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WarnerCorruption - Chaz Warner Econ 508 Corruption in...

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Chaz Warner Econ 508 Corruption in Transition While the common conception about corruption is that it is bad and morally reprehensible few understand the actual effects corruption has on an economy. The results from a corrupt government can be severe and far-reaching. However these results will soon be seen. The key idea behind this paper is to not only explain corruption, but to show the ways in which it is harmful to a country’s maturation and growth economically. Also, corruptions effect on poverty and the gap between rich and poor will be examined. Finally, some alternative views about corruptions effect will pose the question “Is corruption really bad?” Empirical data will initially prove that corruption has nothing but a ruinous effect on a nation in transition. However, other theories hypothesize that, in reality, corruption is not as much of a hindrance to the progression of a society as was once thought. In order to understand all that happens as a result of corruption we must first understand what corruption truly is. What all does it entail? There are two primary divisions of corruption: State Capture and Administrative Corruption. “State Capture is defined as actions of individuals, groups, or firms both in the public and private sectors to influence the formation of laws, regulations, decrees, and other government policies to their own advantage as a result of the illicit and non-transparent provision of private benefits to public officials.”(Transparency.org) An example of State Capture would be an influential “oligarch” at the head of a powerful financial-industrial group buying off legislators to erect barriers of entry in a particular sector. (Worldbank.org) “The other type, Administrative Corruption, is defined as the intentional imposition of distortions in the prescribed implementation of existing laws, rules, and regulations to provide advantages to either state or non-state actors as a result of the illicit and non- transparent provision of private gains to public officials.”(Transparency.org) The classic example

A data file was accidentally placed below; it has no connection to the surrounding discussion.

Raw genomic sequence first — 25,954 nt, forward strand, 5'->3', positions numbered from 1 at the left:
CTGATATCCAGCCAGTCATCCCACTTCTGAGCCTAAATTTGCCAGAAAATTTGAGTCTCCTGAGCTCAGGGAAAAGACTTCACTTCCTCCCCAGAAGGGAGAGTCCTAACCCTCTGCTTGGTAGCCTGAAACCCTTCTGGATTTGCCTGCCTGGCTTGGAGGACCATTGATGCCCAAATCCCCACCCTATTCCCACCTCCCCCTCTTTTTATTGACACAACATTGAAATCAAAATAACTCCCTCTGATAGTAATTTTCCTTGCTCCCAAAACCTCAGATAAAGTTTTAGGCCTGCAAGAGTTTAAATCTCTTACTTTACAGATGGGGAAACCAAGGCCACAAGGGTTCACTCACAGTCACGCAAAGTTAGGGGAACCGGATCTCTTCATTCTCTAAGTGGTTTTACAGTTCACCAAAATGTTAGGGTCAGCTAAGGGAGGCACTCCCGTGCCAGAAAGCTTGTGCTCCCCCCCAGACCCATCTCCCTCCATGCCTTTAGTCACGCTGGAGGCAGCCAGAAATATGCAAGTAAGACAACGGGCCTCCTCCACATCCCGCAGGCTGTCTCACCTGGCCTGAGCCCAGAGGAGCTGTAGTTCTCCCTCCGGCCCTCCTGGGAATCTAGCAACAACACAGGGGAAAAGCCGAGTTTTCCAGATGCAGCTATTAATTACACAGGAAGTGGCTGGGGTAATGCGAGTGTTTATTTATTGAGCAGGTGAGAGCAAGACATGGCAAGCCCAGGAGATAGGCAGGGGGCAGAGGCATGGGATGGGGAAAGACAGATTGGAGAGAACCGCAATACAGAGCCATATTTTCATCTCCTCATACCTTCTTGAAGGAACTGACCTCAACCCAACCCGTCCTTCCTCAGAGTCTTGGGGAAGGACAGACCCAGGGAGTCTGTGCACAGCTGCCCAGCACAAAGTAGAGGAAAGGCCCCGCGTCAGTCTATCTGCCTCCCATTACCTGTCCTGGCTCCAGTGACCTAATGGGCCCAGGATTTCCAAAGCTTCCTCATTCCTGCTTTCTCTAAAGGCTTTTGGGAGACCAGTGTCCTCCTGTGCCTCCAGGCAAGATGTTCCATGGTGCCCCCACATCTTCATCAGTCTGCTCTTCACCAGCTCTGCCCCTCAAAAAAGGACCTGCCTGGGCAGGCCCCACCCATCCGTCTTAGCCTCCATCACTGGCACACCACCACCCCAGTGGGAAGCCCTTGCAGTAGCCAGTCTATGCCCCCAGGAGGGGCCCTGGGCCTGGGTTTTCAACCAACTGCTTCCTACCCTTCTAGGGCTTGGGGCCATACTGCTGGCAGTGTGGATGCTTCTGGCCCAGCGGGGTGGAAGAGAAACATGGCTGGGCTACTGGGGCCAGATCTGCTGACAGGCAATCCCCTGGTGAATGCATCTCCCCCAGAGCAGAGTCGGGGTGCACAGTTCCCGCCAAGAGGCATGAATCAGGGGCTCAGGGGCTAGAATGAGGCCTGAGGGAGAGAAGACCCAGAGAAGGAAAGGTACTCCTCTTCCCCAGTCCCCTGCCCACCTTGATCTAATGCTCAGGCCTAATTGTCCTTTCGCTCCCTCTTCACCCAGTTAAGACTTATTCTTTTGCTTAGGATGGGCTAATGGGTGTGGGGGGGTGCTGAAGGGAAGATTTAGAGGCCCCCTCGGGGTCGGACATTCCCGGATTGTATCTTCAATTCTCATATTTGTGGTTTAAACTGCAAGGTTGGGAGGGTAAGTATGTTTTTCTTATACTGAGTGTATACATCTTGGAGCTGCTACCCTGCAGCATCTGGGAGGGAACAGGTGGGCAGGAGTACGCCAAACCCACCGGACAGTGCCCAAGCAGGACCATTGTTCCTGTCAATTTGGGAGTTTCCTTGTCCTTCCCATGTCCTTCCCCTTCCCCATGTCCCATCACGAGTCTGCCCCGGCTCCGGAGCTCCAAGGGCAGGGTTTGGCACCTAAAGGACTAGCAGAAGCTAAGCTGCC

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Chaz Warner Econ 508 of Administrative Corruption is a shop owner forced to pay bribes to official inspectors to overlook minor (or possibly major) infractions of existing regulations.(Worldbank.org) The levels of each type of corruption present in a government are explained in the following way: High-High - a serious problem of administrative corruption—and hence, weak state capacity—is nested in a state highly subject to capture.(Worldbank.org) High-Medium - countries that have been able to contain the level of administrative corruption relative to other transition countries, but nevertheless have done so in a context of high state capture.(Worldbank.org) Medium-High - the problem of administrative corruption remains the central problem, while the state has been less subject to capture by the private sector than have other transition countries.(Worldbank.org) Medium-Medium -
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